Andrew Thornett

Moon, Jupiter and Venus over Lichfield, and unsuccessful attempts to observe noctilucent clouds 25-27/6/2018

Damian and I went out to see if we could observe some noctilucent cloud displays 25th and 26th and I went alone 27th June. In all cases no success but we did see Jupiter and Venus and a nearly full Moon.

Andy

SONY DSC
SONY DSC
SONY DSC
SONY DSC
SONY DSC
SONY DSC
SONY DSC
SONY DSC
SONY DSC
SONY DSC
SONY DSC
SONY DSC
SONY DSC
SONY DSC
SONY DSC
SONY DSC
SONY DSC

Belt of Venus from Lichfield

Whilst waiting to see if noctilucent clouds appeared I captured this photo of the Belt of Venus.

The Belt of Venus, Venus’s Girdle, or antitwilight arch is an atmospheric phenomenon visible shortly before sunrise or after sunset, during civil twilight, when a pinkish glow extending roughly 10–20° above the horizon surrounds the observer. The planet Venus, when visible, is typically located in the Belt of Venus.

In the photo below from Lichfield tonight, the pink of the Belt of Venus can be seen across the tops of the trees. Venus itself can be seen peaking above the trees on the left.

Andy

Solar Observing and Evening Treats!

Sunday 24th June, a chance to get out and do some solar observing – can’t leave it all to Nick and Roger after all !

I double checked my usual sites to see what was happening on the sun, they suggested enough to warrant pulling all the gear out.

http://halpha.nso.edu (GONG)

http://www.spaceweather.com

https://sohowww.nascom.nasa.gov

Credit: SOHO (NASA/ESA)

 

Credit: SDO/HMI

 

Invited the big ‘A’ to join me, he duly did after 2.15 as we set up the gear.

Forecast on ‘Clear Outside’ app was correct, indicating 90+% high cloud cover…

This did have a detrimental effect on the observing to some degree, especially in my longer focal length scope, but you have to take the opportunities when they present themselves!

We both took the chance to do some sketching and it was good to see that Andy’s Calcium Quark actually worked – an “enhance white light” view, being my description.

Copyright: GONG/NSO/AURA/NSF.

We were more than pleased with our day as Andy packed up after 5, me not long after…

But the day wasn’t finished…

Looked out my North facing front office window to be greeted with a Solar Pillar – about 9.30pm.

Took a quick snap with the iPhone, then rang Andy. He seemed a bit perplexed at first for my call and a ‘Light Pillar’, but I urged him to go outside, then put the phone down pretty abruptly and went to grab a ‘proper’ camera.

iPhone image 9.34pm:

And again at 10.07pm

Even later into the evening, I spotted roughly in the same position what I thought could be noctilucent clouds… never seen them before.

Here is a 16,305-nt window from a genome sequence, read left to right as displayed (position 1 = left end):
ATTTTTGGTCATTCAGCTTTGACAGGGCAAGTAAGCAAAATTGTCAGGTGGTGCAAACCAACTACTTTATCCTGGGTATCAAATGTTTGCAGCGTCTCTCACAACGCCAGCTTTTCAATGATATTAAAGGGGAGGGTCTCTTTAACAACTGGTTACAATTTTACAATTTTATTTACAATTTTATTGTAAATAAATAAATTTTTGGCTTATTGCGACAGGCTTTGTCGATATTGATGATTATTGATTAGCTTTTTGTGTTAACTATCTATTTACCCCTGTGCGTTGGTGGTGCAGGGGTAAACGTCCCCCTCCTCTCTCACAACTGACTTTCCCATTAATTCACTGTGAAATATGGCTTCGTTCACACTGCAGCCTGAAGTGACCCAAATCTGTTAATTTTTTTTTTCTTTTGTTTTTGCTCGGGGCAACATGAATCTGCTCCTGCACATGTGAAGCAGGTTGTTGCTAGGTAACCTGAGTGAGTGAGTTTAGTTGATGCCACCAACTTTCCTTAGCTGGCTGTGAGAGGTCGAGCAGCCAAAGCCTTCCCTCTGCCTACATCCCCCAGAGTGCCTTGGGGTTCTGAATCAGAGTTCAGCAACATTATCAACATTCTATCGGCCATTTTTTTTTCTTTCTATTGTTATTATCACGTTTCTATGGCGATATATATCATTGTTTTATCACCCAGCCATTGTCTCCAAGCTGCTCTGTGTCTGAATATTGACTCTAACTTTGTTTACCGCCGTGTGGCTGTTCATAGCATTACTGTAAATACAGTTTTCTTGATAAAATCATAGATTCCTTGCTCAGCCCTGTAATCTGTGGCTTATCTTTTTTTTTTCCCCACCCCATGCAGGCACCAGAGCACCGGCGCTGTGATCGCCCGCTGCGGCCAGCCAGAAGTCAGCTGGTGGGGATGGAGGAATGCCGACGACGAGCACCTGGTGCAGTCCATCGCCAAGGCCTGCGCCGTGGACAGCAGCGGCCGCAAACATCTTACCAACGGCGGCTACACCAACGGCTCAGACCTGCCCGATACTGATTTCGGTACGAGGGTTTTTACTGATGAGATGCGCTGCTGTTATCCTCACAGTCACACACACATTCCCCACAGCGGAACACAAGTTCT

Having left my tripod at work, I quickly grabbed the GorillaPod and took a 3 sec exposure – ‘NCL’ confirmed !

Texted Andy… no reply…

Those images will appear in a new thread!

 

Damian

 

Sun Pillar over Lichfield

Thanks Damian for ringing Rhys and I just now to let us know there is a sun pillar. Following photos taken outside front of our looking West towards setting sun.

sun pillar is a vertical shaft of light extending upward or downward from the sun. Typically seen during sunrise or sunset, sun pillars form when sunlight reflects off the surfaces of falling ice crystals associated with thin, high-level clouds (like cirrostratus clouds).

Andy

22:10. It got even better!

 

Crossed polar images of Northwest Africa meteorite with and without 1/4 wave compensator plate

I recently acquired a compensator plate for my LOMO Polam microscope – the following images of a chrondrule from a thin section of a Saharian meteorite collected in 2016 and sold online by SDFossils show the difference using the compensator plate – purple images without plate and green with – all are crossed polar images.

Andy

Andy’s drawings from solar observing today

I joined Damian in his garden in Streethay to observe the solar disc today. Interesting to compare my very amateurish drawings with Roger’s amazing photos in his post from his session with the sun today! Still, it was great fun.

I think that Damian intends to add in his own post soon – his drawings were amazing…..the artist at work puts me in the shade!

Both Damian and I have Daystar Hydrogen Alpha filters for observing the sun and I also have a Daystar Calcium-H filter. The latter performed really well today showing up substantial white haloes around the sunspots and also in the area of the filament in Roger’s photo. I have tried to capture these white areas in my drawing of the Calcium-H view. That filter does not show the prominences – the H-Alpha filter is required for that.

The drawings below were all drawn at my telescope:

  • Sky Watcher Equinox Pro 80mm on Manfrotto mount
  • Daystar Hydrogen Alpha and Calcium-H filters
  • Televue Plossl 32mm eyepiece
  • Baader 8-28mm zoom eyepiece

Andy